If It Slithers, Swims or Flies, He’s After It : Todd of the Jungle makes his living rounding up the wildest fugitives in South Florida. Some even become pets.


Todd Hardwick doesn’t do dogs and cats. He does buffalo. He wrestles baboons. He pries stubborn six-foot Asian monitor lizards from unlikely hiding places, fires tranquilizing darts at monkeys looting a house, drags angry alligators away from back doors.

He does snakes. You might have seen him do his largest snake, a 22-foot, 250-pound python he pulled from beneath a house in Ft. Lauderdale about four years ago. That capture was re-enacted for television’s “Rescue 911” and has been rebroadcast several times. Hardwick and the snake, Big Mama, also showed up as Johnny Carson’s guests on “The Tonight Show.”

Hardwick, 30, is an urban animal trapper, and the jungle he works is South Florida. Although the semitropical climate has always made this a fertile breeding ground for exotics--escapees and those deliberately turned loose--Hurricane Andrew in August, 1992, really blew open the doors. Miami’s Metrozoo, the University of Miami’s primate center, Monkey Jungle, Parrot Jungle and several other breeding facilities were in the storm’s path.


“There are a lot of animals out there,” Hardwick says. “At least 500 monkeys are unaccounted for, and of course people just release pets they don’t want anymore. Take snakes, for example. In South Florida, they thrive. A python or boa constrictor can grow three to four feet a year, so in five years you’ve got a monster.”

Hardwick, who is a lithe 130-pounder himself, lives for those monster calls. As the owner of Pesky Critters Nuisance Wildlife Control, he doesn’t mind being awakened in the middle of the night when a herd of buffalo break through a fence and start to roam the Florida Turnpike, or when a dozen wild hogs are tearing up a historic bay-front estate, or when a cougar is terrorizing a neighborhood. He’s actually received those calls.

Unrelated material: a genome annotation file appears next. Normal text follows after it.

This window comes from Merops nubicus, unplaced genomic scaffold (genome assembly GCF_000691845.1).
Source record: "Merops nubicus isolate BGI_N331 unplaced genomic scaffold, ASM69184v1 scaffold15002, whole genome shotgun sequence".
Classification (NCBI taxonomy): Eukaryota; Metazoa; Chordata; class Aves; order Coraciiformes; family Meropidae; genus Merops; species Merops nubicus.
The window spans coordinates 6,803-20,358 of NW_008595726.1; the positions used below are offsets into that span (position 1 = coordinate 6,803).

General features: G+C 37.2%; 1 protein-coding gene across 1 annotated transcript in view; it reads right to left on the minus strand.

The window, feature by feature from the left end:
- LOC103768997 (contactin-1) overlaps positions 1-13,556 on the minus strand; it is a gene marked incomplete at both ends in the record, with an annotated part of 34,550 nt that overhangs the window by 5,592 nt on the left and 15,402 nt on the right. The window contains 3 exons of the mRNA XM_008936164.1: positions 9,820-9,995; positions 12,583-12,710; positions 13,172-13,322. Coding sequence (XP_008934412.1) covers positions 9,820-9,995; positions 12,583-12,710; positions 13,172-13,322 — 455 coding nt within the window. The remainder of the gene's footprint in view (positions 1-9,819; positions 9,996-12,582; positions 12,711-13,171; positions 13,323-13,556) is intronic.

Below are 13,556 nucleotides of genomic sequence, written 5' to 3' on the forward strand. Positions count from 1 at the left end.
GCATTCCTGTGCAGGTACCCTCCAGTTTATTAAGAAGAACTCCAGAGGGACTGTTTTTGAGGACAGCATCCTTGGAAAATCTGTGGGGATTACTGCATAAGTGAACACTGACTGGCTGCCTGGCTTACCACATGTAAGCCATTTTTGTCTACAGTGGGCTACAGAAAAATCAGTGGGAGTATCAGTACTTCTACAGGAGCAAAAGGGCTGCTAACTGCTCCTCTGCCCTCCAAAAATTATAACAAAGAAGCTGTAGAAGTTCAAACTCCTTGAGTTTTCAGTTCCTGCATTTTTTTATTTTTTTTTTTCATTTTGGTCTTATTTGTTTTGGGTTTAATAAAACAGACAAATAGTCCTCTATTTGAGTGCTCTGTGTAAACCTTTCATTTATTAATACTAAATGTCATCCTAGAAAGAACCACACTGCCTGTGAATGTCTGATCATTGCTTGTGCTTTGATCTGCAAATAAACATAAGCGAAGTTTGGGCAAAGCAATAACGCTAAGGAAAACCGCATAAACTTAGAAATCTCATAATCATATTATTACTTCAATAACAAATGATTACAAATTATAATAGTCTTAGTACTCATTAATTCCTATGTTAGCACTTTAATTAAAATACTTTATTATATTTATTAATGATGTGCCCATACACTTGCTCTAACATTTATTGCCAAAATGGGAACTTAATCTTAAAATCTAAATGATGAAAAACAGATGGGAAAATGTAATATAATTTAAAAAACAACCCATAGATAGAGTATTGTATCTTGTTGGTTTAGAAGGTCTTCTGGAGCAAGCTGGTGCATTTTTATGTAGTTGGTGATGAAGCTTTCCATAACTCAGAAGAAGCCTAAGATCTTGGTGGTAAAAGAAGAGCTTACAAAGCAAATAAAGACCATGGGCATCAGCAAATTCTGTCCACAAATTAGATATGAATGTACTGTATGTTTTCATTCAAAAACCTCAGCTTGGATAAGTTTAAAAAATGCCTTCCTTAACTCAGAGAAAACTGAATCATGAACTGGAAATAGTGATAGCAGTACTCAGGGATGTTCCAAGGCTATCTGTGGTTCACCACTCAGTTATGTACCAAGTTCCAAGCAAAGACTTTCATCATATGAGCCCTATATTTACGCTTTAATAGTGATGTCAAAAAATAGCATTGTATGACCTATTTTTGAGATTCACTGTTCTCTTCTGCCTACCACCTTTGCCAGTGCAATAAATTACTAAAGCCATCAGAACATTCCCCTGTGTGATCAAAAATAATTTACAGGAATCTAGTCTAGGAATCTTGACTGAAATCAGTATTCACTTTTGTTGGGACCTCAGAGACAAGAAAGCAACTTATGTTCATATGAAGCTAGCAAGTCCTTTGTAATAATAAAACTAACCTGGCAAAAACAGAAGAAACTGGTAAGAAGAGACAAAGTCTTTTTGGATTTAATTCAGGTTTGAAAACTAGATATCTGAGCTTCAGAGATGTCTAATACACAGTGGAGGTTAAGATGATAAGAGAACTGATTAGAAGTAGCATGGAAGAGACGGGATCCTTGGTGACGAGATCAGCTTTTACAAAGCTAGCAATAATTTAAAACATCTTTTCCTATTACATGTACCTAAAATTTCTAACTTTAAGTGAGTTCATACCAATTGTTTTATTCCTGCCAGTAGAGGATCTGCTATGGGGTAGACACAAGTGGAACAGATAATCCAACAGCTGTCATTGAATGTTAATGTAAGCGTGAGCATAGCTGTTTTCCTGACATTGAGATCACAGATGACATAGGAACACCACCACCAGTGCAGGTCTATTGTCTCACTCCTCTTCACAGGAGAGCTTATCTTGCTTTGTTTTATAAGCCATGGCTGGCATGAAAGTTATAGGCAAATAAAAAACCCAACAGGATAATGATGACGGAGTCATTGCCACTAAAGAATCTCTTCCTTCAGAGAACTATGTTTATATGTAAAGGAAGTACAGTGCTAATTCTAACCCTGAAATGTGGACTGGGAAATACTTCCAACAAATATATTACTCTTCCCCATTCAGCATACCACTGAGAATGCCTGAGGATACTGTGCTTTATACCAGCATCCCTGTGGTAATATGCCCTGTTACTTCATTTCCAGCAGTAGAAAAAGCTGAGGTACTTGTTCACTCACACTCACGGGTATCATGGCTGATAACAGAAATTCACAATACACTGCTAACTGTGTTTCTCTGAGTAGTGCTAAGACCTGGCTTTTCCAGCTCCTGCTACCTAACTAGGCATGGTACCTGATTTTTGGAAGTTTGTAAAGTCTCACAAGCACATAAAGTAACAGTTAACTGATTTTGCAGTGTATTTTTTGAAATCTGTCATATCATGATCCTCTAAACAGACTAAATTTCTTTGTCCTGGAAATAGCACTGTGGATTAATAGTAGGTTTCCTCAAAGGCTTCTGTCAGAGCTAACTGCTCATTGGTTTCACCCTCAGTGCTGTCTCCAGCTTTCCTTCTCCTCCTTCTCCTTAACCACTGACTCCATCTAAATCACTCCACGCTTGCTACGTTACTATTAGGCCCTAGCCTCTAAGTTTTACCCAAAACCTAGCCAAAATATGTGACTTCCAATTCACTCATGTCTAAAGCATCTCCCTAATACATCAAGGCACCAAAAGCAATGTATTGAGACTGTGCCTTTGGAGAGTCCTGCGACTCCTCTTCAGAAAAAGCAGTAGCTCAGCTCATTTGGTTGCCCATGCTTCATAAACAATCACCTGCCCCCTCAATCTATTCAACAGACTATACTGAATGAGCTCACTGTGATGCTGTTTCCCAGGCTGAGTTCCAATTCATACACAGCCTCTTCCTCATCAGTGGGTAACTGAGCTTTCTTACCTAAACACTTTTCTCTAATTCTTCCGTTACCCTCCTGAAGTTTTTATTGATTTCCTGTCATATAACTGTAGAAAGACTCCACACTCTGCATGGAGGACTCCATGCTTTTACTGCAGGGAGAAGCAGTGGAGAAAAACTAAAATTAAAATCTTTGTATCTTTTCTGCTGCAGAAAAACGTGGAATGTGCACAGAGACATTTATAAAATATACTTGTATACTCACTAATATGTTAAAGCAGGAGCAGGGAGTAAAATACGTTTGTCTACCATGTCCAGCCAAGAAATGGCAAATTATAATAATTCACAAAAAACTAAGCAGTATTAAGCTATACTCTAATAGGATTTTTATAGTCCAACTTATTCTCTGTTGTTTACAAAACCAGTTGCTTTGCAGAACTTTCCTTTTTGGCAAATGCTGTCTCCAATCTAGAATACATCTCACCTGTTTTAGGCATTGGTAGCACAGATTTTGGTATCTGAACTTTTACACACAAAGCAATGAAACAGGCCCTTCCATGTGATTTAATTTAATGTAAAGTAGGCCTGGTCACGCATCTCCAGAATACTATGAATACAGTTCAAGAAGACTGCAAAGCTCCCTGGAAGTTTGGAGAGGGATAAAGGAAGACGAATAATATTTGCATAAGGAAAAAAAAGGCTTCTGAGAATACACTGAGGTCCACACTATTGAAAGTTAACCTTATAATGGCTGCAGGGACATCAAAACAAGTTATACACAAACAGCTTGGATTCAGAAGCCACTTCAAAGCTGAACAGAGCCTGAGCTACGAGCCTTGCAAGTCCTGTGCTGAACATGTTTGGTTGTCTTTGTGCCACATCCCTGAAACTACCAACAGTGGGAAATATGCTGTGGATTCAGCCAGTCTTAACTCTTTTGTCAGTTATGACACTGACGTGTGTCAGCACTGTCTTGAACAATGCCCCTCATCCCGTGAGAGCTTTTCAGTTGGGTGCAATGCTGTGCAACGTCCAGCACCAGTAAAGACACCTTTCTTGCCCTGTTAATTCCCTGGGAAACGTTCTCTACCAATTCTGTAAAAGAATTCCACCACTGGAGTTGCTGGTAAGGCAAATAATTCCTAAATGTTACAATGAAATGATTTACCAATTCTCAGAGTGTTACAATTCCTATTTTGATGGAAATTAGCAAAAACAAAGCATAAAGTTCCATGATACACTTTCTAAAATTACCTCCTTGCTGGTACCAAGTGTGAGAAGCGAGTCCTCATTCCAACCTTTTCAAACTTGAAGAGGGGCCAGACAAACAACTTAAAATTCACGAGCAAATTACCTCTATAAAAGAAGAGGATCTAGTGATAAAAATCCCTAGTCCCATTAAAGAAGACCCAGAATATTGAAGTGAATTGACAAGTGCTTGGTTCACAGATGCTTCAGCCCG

But Hardwick makes his living capturing more common species who are making pests of themselves: raccoons using the swimming pool as a toilet, opossums in the attic, squirrels in the chimney. Last year, corralling back yard nuisance animals gave him an income of about $40,000.

Now Hardwick has taken on another role. He has been named the official nuisance alligator trapper for Florida’s two southernmost counties, stretching from Miami to Key West. Last month he was called to Big Pine Key to haul Grandpa, an 11-foot, 600-pound gator, out of a sinkhole after incessant feeding by tourists had made it dangerously gluttonous.

Since Grandpa was a celebrity, he was relocated. Usually, however, nuisance gators must be destroyed. Hardwick’s pay is the gator. A 10-footer, reduced to hide, meat, skull and teeth, can be worth about $450, Hardwick says.

Sure, it’s dangerous work. Hardwick has been hospitalized twice, both times after contracting blood poisoning from a relatively minor animal bite.


Hardwick lives in South Dade County with his partner and girlfriend, Jill Voight, in a menagerie of their own making. On their seven-acre lot are dozens of parrots, two South American ostriches, called rheas, a muntjac (a small Asian deer) and two pet alligators, Sawgrass and Wally. Inside the house the exotic theme continues in crafts and furniture made by Voight: lamps are blowfish with light bulbs inside; glass-topped coffee tables are cages for monitor lizards, red-foot tortoises, Colombian iguanas and Tokay geckos. African hedgehogs live in a TV cabinet; you can see them through the screen.

Although Hardwick doesn’t catch domestic animals, sometimes he will help out.

Recently, he offered advice on stopping a pack of dogs that was terrorizing a Coral Gables neighborhood, but he was listening for his pager to go off, hoping for a run-in with something more exotic.

“The circus is in town,” Hardwick said. “You know, I’ve got darts that will stop an elephant or a hippo even, so if one gets away and starts heading down U.S. 1, I’m going to get the call. And I’m prepared. I can catch anything.”